“It’s called Covid Memories, and it was written during the lockdown, when we were out of work for the best part of a year and a half due to the nature of the industry we work in.
“While free of all the stresses and long hours working, I found lots of spare time which allowed me to write this book.”
All proceeds, he says, went to Penny Dinners for the Christmas period. Well done you, Robert.
We wonder how many other creative projects stemmed from these strange past two years. Rest assured that we are getting hold of a copy of his book and will share his memories with you right away.
Frank Desmond emailed to say it was funny that we should mention short pants and the age boys stop wearing them.
“Somewhere in the Evening Echo archives from back in what must be 1969, there is a picture of me (maybe even taken by Mike English, also mentioned in your page) as a spectator at some school sports event.
Why I particularly remember that picture is that one of my classmates saw it and thought it was HILARIOUS. He said people our age, now ‘grown up’, should obviously NOT wear short pants any more. Until he said that I had no such ideas about pants and their length.
“I did not actually think about ‘converting’ to long pants but I probably did do that anyway in time.”
Tom Jones writes to comment further on Dermot Knowles’ memories of being taught by the Christian Brothers.
“I honestly accept his analogy of a good, solid education provided by the efforts of the brothers in the era we speak of, all things considered.”
Tom questions, however, the idea that having it “bate into us” was accepted with resignation. Surely some must have rebelled?
Well, this writer certainly knows personally of one promising student who left Christians and took to the Tech, simply because he considered that the constant beatings were unnecessary and unjustified. There are probably many more whose academic possibilities were crushed by what was in some cases a savage regime.
Tom agrees with Dermot that some brothers could impart instruction and knowledge with solid, engaging techniques, while others could not. But, he says, on the fun side of memories, he enjoyed Mr Knowles’ memories of that mug of sugar-laden cocoa and a creamy currant bun distributed in his school the South Mon.
“I guess Blarney Street School had a smaller quota of sugar allowed,” he adds.
“Yes, we had a tin ponny of cocoa and a bun with icing of sorts on top. But I would have to employ Sherlock Holmes to find the currant in any bun I ever received in school!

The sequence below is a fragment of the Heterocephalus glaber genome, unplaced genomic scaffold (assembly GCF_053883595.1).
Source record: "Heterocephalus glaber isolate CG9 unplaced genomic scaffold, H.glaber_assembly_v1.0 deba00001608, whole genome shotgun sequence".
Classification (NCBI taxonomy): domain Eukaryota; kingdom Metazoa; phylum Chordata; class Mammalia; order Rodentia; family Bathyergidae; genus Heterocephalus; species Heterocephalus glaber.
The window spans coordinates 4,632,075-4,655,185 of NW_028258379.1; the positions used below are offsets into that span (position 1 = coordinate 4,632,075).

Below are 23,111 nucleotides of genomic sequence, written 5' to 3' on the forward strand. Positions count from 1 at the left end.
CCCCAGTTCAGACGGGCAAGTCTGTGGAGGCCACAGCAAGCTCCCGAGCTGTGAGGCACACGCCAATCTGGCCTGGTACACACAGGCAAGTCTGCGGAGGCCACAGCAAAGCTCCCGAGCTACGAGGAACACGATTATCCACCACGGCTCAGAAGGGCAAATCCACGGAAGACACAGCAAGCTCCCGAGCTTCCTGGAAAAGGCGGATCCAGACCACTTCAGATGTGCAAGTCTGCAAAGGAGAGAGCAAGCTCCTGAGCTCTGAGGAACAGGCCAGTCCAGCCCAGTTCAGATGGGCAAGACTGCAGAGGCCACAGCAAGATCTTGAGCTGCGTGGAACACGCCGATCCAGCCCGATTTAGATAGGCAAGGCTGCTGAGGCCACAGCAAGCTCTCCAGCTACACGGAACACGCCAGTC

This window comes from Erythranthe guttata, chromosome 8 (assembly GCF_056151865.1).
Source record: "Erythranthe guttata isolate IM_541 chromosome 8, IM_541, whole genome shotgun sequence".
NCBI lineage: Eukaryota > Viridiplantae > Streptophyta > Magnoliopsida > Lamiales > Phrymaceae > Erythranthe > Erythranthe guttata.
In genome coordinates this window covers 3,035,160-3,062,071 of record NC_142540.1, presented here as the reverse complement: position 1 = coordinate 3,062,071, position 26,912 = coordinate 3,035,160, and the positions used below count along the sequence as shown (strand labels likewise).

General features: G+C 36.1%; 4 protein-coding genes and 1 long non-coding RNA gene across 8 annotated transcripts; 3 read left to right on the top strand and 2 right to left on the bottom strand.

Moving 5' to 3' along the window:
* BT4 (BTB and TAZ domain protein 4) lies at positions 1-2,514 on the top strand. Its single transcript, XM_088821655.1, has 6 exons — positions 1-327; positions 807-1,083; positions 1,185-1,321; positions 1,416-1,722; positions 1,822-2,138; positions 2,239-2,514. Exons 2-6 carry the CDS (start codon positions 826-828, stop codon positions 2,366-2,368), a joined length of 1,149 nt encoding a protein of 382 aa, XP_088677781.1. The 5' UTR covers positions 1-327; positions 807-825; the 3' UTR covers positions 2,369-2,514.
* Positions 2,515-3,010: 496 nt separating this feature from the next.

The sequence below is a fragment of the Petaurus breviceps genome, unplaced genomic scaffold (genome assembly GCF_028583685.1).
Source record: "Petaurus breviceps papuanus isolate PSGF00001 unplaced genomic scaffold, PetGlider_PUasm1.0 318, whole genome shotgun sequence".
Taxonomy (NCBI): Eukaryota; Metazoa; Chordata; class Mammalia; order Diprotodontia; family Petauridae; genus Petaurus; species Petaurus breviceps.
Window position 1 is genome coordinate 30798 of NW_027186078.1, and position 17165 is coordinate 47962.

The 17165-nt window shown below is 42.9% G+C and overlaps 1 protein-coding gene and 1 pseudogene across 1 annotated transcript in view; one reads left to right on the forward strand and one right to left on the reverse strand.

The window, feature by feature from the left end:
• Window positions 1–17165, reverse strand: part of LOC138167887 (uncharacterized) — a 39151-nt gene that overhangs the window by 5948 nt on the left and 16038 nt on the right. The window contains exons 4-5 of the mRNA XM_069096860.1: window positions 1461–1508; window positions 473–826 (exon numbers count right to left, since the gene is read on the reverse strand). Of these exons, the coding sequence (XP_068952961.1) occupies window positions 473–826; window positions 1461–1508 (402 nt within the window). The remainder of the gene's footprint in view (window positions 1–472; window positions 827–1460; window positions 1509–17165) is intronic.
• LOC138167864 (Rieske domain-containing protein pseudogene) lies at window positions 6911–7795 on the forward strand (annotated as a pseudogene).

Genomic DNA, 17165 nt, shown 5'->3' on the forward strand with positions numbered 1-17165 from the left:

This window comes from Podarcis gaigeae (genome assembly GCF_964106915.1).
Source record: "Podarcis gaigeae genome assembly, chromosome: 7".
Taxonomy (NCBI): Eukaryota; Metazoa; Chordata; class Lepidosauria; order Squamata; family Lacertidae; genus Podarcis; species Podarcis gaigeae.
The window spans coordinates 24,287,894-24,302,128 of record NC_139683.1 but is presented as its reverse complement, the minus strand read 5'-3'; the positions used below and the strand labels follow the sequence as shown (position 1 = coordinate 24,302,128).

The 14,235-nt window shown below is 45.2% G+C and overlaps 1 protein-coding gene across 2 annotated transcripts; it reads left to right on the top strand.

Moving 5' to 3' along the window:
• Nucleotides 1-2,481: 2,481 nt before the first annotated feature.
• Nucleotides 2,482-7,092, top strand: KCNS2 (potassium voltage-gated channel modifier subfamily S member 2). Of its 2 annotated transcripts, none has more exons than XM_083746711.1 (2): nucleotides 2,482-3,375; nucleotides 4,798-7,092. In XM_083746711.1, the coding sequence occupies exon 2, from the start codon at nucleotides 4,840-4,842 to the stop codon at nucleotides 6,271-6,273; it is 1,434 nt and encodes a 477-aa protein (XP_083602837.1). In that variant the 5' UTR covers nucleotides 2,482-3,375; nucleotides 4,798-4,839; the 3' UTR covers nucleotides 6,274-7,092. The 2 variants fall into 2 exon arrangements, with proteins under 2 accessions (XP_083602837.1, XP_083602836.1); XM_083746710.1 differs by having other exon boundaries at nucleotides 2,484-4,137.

“Nevertheless it was greatly appreciated, especially on a cold winter’s morn’.”
Winter in 1950s Ireland, he recalls vividly, “had a cold dampness that draped over you like a shroud, and penetrated not only your spirit but your very soul. Simply put, it could certainly do the job on a brass monkey!”
Tom was unaware of a qualification factor for this morning treat. “If there was, it certainly sounds Dickensian to me personally.”
Well, Tom, it was probably a practical and generous solution to the unavoidable fact that some poorer children came to school with very little or no breakfast, and the bun and cocoa went some way towards keeping their young bodies and souls together.
Regarding the apparent hypocrisy of the Brothers’ posture on foreign games, Tom comments that, to his recollection, the bastion of rugby lay firmly within the august institutions of Pres and Christians.
“The maxim, so we’re told, is that ‘rugby is a ruffian’s sport played by educated gentlemen’. Perhaps Dermot, being a soccer fan, can offer the countervailing part of that quotation?”
Well, Mr Knowles, over to you. Keep the soccer flag flying!
In Tom Jones’ time at Blarney Street School C.B.S in the 1950s and early 1960s, basketball, then played in the open concrete schoolyard, was there for all pupils to participate in.
“After all, what, if anything, would be grazed knees or elbows, yeah, sometimes even bloody noses, compared to the Clash of the Ash in the aspirations of the athletic youth of Ireland? (Comely ladies dancing at the crossroads would come later.)
“Indeed, many from that outset went on to represent Ireland at international level, one of whom was a friend of mine, Andrew Hoolihan. He played centre, I believe, representing Ireland on many occasions.”
Keep sending us your wonderful memories. And ladies, that means you as well as the boys of yesteryear. We get far more correspondence from the male half of the population. Now why is that?
Remedy it at once, girls of the 1950s and 60s! Email firstname.lastname@example.org or leave a comment on our Facebook page: (https://www.facebook.com/echolivecork)